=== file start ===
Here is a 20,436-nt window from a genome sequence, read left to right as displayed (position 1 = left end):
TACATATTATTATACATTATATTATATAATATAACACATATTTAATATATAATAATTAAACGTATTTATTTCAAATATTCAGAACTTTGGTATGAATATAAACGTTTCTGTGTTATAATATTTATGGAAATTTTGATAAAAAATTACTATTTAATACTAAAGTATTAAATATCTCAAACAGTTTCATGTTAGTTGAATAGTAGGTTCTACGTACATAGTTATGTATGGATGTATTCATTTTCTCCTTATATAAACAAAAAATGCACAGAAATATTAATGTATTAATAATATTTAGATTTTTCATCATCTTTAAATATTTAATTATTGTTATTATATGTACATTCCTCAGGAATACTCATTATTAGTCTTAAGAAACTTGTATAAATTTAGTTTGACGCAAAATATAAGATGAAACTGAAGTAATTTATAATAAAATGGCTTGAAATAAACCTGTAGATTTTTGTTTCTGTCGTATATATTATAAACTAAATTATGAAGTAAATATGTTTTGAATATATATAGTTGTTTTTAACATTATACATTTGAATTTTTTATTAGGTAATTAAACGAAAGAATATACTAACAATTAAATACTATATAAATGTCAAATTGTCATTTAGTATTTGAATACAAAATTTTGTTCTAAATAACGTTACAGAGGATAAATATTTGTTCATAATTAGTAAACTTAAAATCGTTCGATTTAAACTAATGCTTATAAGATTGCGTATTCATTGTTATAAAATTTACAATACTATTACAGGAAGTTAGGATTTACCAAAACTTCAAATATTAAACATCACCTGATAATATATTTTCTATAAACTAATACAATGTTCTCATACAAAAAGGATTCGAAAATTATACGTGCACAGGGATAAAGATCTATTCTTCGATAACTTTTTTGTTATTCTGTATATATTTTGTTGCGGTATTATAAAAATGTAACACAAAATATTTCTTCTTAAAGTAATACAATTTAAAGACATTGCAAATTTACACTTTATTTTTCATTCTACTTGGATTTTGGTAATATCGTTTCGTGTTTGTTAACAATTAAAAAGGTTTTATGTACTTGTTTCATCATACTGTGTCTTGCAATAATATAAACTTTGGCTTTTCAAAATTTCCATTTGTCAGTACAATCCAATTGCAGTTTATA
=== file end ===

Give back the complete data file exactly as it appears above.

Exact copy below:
Here is a 20,436-nt window from a genome sequence, read left to right as displayed (position 1 = left end):
TACATATTATTATACATTATATTATATAATATAACACATATTTAATATATAATAATTAAACGTATTTATTTCAAATATTCAGAACTTTGGTATGAATATAAACGTTTCTGTGTTATAATATTTATGGAAATTTTGATAAAAAATTACTATTTAATACTAAAGTATTAAATATCTCAAACAGTTTCATGTTAGTTGAATAGTAGGTTCTACGTACATAGTTATGTATGGATGTATTCATTTTCTCCTTATATAAACAAAAAATGCACAGAAATATTAATGTATTAATAATATTTAGATTTTTCATCATCTTTAAATATTTAATTATTGTTATTATATGTACATTCCTCAGGAATACTCATTATTAGTCTTAAGAAACTTGTATAAATTTAGTTTGACGCAAAATATAAGATGAAACTGAAGTAATTTATAATAAAATGGCTTGAAATAAACCTGTAGATTTTTGTTTCTGTCGTATATATTATAAACTAAATTATGAAGTAAATATGTTTTGAATATATATAGTTGTTTTTAACATTATACATTTGAATTTTTTATTAGGTAATTAAACGAAAGAATATACTAACAATTAAATACTATATAAATGTCAAATTGTCATTTAGTATTTGAATACAAAATTTTGTTCTAAATAACGTTACAGAGGATAAATATTTGTTCATAATTAGTAAACTTAAAATCGTTCGATTTAAACTAATGCTTATAAGATTGCGTATTCATTGTTATAAAATTTACAATACTATTACAGGAAGTTAGGATTTACCAAAACTTCAAATATTAAACATCACCTGATAATATATTTTCTATAAACTAATACAATGTTCTCATACAAAAAGGATTCGAAAATTATACGTGCACAGGGATAAAGATCTATTCTTCGATAACTTTTTTGTTATTCTGTATATATTTTGTTGCGGTATTATAAAAATGTAACACAAAATATTTCTTCTTAAAGTAATACAATTTAAAGACATTGCAAATTTACACTTTATTTTTCATTCTACTTGGATTTTGGTAATATCGTTTCGTGTTTGTTAACAATTAAAAAGGTTTTATGTACTTGTTTCATCATACTGTGTCTTGCAATAATATAAACTTTGGCTTTTCAAAATTTCCATTTGTCAGTACAATCCAATTGCAGTTTATA